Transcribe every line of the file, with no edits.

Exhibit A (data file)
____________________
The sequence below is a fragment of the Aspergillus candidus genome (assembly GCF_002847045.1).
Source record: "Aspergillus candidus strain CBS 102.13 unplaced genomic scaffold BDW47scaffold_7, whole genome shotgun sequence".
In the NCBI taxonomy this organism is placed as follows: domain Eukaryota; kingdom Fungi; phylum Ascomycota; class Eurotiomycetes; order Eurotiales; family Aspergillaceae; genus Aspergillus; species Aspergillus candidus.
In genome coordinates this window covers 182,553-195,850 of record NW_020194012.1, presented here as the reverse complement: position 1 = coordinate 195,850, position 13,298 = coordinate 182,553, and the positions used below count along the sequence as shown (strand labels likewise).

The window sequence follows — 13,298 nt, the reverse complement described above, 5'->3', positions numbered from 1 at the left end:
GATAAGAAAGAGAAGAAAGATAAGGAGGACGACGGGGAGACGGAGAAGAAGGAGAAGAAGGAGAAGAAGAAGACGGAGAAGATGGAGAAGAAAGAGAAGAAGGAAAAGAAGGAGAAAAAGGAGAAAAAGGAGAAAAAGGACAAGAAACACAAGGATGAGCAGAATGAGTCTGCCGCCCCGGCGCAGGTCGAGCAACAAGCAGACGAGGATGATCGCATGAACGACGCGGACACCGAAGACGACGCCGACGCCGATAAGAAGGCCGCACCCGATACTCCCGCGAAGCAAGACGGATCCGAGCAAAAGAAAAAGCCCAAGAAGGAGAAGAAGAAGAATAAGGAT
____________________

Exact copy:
The sequence below is a fragment of the Aspergillus candidus genome (assembly GCF_002847045.1).
Source record: "Aspergillus candidus strain CBS 102.13 unplaced genomic scaffold BDW47scaffold_7, whole genome shotgun sequence".
In the NCBI taxonomy this organism is placed as follows: domain Eukaryota; kingdom Fungi; phylum Ascomycota; class Eurotiomycetes; order Eurotiales; family Aspergillaceae; genus Aspergillus; species Aspergillus candidus.
In genome coordinates this window covers 182,553-195,850 of record NW_020194012.1, presented here as the reverse complement: position 1 = coordinate 195,850, position 13,298 = coordinate 182,553, and the positions used below count along the sequence as shown (strand labels likewise).

The window sequence follows — 13,298 nt, the reverse complement described above, 5'->3', positions numbered from 1 at the left end:
GATAAGAAAGAGAAGAAAGATAAGGAGGACGACGGGGAGACGGAGAAGAAGGAGAAGAAGGAGAAGAAGAAGACGGAGAAGATGGAGAAGAAAGAGAAGAAGGAAAAGAAGGAGAAAAAGGAGAAAAAGGAGAAAAAGGACAAGAAACACAAGGATGAGCAGAATGAGTCTGCCGCCCCGGCGCAGGTCGAGCAACAAGCAGACGAGGATGATCGCATGAACGACGCGGACACCGAAGACGACGCCGACGCCGATAAGAAGGCCGCACCCGATACTCCCGCGAAGCAAGACGGATCCGAGCAAAAGAAAAAGCCCAAGAAGGAGAAGAAGAAGAATAAGGAT